black lace winter damageblack lace comeback

It will get the same treatment after waiting just a bit longer. The Cranberry Viburnum and Ninebark along the drive, however, are fully leaved and fully loaded with blooms!

cranberry viburnum happy ninebark

The NJ Tea? Well, R.I.P., sniff, little guy. No signs of any leaves even at the base and not very supple stems. Oh, the damage, the damage you’ve done to me.


Let’s hope that will not be the same fate of my beloved Tulip Tree!


Tulip Tree in May

Oh, I am a day behind in joining Loose and Leafy for Follow A Tree. This hectic pace of a race will only get worse as the month “Mayhem” continues … Just to review, the tree I am following in my garden is a young Tulip Tree, Liriodendron tulipifera.


My Dad gave me this tree. He dug up the sapling up from his yard – the only caveat was that I had to take the Myrtle, too.  Some of you may refer to this plant as Vinca Vine, Vinca Minor or Periwinkle. I’ve read it’s invasive but I have to admit I am enjoying the carpet of flowers, especially against the yellow daffodils, and I did notice the bumble bees were, too – there isn’t much out there yet for my bumble bees so I was happy to see it. So far, it has behaved well for me and I am a big fan of ground covers – less weeding!

tulip tree may 7 2014

The Tulip Tree is 57″ tall and has buds just about to unravel and burst open! And I think I have finally figured out my camera and the buds are in better focus – bonus for you! I hadn’t noticed the nice striation on the bark before this photo. I love that little leaf curl.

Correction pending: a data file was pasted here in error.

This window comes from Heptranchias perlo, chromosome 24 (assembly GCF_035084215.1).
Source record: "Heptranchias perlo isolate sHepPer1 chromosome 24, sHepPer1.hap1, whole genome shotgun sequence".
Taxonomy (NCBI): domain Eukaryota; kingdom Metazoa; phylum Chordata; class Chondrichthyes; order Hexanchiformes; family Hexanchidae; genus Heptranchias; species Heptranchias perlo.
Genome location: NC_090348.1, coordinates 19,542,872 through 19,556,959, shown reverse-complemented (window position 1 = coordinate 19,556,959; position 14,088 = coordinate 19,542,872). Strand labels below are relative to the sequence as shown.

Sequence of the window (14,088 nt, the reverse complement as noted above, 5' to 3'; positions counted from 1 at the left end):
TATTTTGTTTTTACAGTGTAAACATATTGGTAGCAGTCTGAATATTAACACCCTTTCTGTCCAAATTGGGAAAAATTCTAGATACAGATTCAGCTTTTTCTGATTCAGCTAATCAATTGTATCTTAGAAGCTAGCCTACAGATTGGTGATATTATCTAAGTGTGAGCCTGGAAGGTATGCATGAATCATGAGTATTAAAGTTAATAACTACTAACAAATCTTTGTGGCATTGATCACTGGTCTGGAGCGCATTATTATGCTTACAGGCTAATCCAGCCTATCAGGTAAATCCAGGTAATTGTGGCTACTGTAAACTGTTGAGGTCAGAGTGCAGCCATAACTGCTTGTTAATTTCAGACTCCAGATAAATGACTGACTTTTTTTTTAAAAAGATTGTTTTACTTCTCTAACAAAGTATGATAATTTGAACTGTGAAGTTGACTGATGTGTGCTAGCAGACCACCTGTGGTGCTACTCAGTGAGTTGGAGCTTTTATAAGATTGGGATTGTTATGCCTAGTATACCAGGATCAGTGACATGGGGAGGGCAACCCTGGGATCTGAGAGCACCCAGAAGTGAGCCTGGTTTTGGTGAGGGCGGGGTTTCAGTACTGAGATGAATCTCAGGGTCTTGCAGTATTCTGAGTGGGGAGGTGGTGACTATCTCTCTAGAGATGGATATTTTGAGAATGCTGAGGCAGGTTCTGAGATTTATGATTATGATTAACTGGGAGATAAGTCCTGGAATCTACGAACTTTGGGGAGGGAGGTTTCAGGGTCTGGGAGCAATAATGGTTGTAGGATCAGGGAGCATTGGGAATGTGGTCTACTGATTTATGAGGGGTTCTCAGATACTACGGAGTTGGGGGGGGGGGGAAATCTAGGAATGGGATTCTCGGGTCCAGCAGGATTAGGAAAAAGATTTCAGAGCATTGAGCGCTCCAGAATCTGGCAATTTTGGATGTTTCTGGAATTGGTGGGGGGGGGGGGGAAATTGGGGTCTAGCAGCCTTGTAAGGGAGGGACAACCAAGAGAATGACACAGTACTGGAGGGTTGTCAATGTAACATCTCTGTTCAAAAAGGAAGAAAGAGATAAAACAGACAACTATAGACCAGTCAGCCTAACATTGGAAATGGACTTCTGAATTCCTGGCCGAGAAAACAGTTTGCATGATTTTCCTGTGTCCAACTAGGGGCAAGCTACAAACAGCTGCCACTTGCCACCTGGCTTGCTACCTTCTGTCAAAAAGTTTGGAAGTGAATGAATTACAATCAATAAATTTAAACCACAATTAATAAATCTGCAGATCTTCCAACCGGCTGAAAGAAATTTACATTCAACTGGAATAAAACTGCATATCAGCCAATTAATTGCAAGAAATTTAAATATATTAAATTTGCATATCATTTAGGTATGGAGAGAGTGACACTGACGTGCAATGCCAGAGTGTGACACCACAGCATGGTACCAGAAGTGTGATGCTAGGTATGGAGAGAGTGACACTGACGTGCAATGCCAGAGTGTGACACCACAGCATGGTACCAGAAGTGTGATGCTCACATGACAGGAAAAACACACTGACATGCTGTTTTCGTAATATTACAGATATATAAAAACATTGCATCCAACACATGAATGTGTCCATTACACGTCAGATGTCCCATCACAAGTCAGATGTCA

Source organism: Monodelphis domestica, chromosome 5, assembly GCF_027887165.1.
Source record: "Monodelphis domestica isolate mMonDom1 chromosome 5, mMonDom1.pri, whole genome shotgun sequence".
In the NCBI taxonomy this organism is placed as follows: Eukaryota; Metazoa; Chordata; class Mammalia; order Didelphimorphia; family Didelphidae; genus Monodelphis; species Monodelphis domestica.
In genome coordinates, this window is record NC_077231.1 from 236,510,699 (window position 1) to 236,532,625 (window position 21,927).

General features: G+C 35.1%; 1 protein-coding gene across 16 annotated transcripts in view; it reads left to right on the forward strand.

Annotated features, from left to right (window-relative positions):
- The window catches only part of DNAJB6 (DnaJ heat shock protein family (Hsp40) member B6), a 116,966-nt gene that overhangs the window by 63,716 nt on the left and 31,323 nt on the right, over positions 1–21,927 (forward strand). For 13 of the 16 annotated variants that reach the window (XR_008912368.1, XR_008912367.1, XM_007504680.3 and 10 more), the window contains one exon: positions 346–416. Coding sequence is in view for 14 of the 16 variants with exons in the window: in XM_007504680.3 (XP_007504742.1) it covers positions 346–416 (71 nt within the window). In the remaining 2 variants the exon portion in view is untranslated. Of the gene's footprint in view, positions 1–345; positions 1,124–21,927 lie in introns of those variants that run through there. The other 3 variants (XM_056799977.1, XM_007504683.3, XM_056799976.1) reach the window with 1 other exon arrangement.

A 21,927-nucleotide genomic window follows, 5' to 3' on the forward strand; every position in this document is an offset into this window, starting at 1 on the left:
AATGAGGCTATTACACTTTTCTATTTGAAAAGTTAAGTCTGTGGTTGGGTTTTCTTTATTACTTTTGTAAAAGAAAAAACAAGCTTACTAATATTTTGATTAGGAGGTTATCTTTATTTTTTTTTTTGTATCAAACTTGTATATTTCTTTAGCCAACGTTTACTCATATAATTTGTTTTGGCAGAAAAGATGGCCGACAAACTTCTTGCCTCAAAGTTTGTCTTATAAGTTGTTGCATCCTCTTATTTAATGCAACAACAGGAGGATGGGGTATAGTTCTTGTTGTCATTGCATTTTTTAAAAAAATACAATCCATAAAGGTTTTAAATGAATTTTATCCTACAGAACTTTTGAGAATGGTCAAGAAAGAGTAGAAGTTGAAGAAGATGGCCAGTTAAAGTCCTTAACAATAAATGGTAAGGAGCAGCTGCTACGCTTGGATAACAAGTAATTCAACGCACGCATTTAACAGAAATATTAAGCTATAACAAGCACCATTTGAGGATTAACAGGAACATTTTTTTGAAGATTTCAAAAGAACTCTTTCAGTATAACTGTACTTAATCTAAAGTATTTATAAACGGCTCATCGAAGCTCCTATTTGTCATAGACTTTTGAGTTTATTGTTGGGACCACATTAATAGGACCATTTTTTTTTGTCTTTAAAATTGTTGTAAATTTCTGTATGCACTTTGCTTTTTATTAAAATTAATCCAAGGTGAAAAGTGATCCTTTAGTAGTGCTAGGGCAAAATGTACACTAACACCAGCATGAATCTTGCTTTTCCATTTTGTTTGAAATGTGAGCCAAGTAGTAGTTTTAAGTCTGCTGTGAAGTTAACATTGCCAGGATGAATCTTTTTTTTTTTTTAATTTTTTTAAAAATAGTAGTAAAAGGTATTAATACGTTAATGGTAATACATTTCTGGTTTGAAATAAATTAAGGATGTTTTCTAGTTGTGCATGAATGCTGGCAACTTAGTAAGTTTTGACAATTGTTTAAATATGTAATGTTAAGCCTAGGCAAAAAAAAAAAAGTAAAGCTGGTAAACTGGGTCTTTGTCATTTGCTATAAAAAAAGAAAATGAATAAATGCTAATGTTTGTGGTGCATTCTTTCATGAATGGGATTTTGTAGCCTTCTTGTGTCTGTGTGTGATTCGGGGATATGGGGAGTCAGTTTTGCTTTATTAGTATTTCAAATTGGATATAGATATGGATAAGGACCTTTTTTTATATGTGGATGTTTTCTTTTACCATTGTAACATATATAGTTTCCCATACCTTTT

tulip tree bud II

Tulip Tree Bud

tulip tree bud I

Tulip Tree Bud

Before I started following this tree I would have bet the leaves would be open by now. I decided I would compare a few other tree buds to illustrate this year’s Spring progression. I could begin to compare these every year – that is what is so great about journaling my garden!

elm bud

Elm (this is a sapling from my neighbor’s tree)

amur maple bud

Amur Maple (That is my guess. Two of these came with me from Maine in a window box – grown from seed. I suppose that is why they are invasive.)

serviceberry bud

Serviceberry Laevis

Pagoda Dogwood - I think this will be a flower!

Pagoda Dogwood – I think this will be a flower!

I have planted all of these trees (and a few more) and I realize I will become a shade gardener over the years. We didn’t have any trees on our lot and I am a tree lover! I really can’t wait for the Serviceberry and Pagoda Dogwood flowers, and much later the Tulip Tree flowers!